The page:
blende, a.k.a. sphalerite

I first encountered the term "pitchblende" when I was a kid, probably in some old science fiction book or other. I knew it had to do with uranium, but wasn't quite sure exactly what it meant 'til I looked it up recently: it's a mineral that contains radium and uranium, the "pitch" part referring presumably to it looking like pitch, and the "blende" part referring to, well, blende.

Which leads inevitably to the question: What's blende?

MW11 to the rescue: "blende," it turns out, is a synonym for "sphalerite."

And now you know as much as I do.

Well, okay, I know slightly more (unless you already knew this), because I have cleverly followed the dictionary's link to "sphalerite" and learned that it's a zinc ore, "composed essentially of zinc sulfide."

Turns out "sphalerite" derives from Greek "sphaleros" meaning "deceitful," because sphalerite is "often [...] mistaken for galena." I'm amused that whoever named it (around 1868) felt that its deceitfulness was its most important property, and felt so strongly about that that they named it in Greek.

At any rate, this obliquely reminds me of one of my favorite dictionary definitions: once, years ago, I looked up an unfamiliar term and found a definition that I remember as having said "a specular variety of galena, found most often in Derbyshire." Which sounded approximately like gibberish a la "The gostak distims the doshes" to me. Sadly, I don't recall what the word was that had that definition, and a web search isn't turning up any promising candidates.

Now I suppose I have to tell you that "galena" is apparently a lead ore, lead sulfide.

If this keeps up, I may have to retitle this blog to "Rocks & Stuff."

5 Responses to “blende, a.k.a. sphalerite”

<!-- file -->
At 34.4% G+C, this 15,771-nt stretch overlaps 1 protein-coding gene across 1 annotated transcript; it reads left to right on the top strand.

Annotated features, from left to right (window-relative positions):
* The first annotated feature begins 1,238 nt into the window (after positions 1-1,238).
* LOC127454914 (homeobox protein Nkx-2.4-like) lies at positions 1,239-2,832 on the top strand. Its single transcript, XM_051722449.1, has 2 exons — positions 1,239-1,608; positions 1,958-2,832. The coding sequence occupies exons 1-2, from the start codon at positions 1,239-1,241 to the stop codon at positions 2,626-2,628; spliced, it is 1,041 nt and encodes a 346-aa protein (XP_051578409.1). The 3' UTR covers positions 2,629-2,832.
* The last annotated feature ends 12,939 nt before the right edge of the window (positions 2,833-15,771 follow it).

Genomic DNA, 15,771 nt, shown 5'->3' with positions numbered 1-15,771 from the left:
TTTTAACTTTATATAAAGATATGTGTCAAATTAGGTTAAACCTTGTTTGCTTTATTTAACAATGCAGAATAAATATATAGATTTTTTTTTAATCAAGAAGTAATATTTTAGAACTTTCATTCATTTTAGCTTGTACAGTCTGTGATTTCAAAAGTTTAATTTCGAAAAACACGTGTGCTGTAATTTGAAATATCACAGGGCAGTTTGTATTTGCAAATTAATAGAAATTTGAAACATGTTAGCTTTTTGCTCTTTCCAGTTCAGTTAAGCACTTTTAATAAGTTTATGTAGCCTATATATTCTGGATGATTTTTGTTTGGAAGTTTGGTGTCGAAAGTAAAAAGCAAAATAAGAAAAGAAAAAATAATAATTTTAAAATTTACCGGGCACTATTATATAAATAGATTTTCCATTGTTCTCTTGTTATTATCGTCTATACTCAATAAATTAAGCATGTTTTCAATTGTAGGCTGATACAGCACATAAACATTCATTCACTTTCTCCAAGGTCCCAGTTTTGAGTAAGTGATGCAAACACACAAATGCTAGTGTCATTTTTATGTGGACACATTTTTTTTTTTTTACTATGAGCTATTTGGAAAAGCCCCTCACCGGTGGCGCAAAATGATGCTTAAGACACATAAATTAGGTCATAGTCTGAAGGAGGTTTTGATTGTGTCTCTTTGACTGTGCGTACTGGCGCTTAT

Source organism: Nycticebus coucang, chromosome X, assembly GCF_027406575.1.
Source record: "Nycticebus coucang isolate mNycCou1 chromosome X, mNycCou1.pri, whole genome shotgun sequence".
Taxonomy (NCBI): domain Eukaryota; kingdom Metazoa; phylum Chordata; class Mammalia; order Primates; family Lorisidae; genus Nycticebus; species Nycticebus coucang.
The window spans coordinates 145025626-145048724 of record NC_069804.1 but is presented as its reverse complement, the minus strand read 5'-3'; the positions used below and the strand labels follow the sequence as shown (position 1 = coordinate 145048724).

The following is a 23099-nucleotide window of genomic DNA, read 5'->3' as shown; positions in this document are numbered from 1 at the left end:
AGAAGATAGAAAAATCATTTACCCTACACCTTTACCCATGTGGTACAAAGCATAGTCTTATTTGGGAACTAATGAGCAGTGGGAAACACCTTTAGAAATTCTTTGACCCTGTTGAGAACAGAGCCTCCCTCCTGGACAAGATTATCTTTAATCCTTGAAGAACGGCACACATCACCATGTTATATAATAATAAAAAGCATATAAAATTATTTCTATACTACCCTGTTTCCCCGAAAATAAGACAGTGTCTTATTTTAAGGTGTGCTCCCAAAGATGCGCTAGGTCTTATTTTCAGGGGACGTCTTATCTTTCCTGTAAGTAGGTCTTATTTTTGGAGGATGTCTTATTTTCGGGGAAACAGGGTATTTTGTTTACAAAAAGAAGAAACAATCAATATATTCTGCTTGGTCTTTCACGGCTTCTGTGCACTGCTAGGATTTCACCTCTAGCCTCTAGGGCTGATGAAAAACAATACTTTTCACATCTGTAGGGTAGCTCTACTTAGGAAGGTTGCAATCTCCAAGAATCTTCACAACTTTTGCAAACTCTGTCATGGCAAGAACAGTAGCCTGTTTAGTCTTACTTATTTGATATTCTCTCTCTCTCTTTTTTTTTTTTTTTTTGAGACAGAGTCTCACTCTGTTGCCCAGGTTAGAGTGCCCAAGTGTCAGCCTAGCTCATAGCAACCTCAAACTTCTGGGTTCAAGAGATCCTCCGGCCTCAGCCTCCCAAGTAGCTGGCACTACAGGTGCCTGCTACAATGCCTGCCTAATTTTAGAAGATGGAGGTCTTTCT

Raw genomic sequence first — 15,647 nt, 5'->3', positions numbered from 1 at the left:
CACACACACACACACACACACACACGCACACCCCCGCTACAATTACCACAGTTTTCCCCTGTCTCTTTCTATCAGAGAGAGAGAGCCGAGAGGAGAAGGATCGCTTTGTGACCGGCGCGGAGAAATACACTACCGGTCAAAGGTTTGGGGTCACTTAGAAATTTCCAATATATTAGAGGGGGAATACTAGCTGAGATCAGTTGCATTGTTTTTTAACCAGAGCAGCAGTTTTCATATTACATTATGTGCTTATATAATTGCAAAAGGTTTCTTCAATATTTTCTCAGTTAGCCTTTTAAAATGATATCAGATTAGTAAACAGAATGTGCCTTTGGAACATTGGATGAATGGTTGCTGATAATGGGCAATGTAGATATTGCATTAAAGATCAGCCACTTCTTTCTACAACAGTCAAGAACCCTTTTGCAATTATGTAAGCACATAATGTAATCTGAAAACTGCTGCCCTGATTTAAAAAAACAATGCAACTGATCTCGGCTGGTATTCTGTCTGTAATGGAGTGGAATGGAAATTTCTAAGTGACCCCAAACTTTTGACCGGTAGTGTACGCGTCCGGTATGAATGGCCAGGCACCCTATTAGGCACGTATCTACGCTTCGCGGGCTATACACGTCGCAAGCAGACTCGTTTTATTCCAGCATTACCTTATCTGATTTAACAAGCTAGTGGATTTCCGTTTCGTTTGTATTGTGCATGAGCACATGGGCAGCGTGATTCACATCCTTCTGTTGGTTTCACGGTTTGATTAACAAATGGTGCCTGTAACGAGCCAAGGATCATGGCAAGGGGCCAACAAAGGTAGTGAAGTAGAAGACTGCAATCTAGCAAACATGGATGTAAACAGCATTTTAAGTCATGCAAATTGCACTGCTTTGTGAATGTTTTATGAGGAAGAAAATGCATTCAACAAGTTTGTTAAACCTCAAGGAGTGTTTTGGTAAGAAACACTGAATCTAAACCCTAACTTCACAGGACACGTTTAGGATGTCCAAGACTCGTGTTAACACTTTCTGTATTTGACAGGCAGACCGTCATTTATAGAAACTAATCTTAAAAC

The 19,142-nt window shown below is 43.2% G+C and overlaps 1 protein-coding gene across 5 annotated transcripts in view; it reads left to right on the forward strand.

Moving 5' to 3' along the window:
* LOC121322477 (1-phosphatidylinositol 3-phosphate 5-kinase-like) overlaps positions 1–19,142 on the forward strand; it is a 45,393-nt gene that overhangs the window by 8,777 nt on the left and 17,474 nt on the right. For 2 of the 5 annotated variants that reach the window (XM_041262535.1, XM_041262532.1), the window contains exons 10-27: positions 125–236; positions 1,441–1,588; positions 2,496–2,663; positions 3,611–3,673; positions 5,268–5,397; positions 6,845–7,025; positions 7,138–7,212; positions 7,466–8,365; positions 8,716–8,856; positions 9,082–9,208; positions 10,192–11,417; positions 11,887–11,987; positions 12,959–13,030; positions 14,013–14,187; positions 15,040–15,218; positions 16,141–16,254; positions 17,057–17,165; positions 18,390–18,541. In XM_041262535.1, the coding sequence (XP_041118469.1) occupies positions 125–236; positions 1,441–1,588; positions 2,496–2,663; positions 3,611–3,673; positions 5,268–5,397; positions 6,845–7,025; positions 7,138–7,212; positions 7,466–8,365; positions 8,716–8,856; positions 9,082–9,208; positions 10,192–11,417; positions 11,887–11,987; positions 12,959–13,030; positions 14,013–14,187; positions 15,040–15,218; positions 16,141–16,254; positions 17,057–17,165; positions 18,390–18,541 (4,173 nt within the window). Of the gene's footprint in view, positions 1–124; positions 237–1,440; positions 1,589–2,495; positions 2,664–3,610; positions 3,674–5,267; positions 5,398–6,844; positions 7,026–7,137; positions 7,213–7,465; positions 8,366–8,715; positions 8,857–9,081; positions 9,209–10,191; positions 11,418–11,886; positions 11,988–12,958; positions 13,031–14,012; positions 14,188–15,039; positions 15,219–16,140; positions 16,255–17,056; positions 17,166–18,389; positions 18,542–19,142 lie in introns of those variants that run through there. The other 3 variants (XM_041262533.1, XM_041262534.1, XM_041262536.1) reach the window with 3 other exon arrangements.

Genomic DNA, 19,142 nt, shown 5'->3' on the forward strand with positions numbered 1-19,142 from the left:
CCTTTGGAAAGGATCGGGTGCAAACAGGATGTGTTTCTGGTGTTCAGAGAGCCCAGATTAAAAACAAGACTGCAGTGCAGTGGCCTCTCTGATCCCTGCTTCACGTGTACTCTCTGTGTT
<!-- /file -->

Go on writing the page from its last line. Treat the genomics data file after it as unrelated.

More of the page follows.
1. jere7my

    Could the Derbyshire galena have been “slickensides”?

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  2. Jed

    Yes!!! J7y wins the prize; well done. Did you just happen to know that, or did you look it up? Either way, I’m impressed.

    Anyway, thank you! Now I remember that one of the reasons I was so amused by the definition was that “slickensides” seemed like such a silly word in the first place. Somehow I don’t think it occurred to me to parse it as slicken+sides.

    I’m not sure where I got that particular definition. The Webster’s 1913 definition for slickensides says “A variety of galena found in Derbyshire, England,” which is close but not quite as eye-catching.

    (On a total tangent, see also “So, who is this Webster 1913 guy, anyway?” at Everything2.)

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  3. jere7my

    I lookered it up. The nifty thing about slickensides is it’s apparently a natural explosive; tap it with a hammer, and it blows itself out of the rocks!

    Slickensides are also a kind of rock formation that has nothing specifically to do with galena, and that definition probably makes more etymological senseā€”it involves rocks sliding over and polishing one another.

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  4. Lee

    Wonderful. Slickensides. I’ve just copied this into my own personal dictionary! I’ll find a use for this somewhere in a story, I’m sure.

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  5. Fred

    Galena is the Spanish word for lead, as well.

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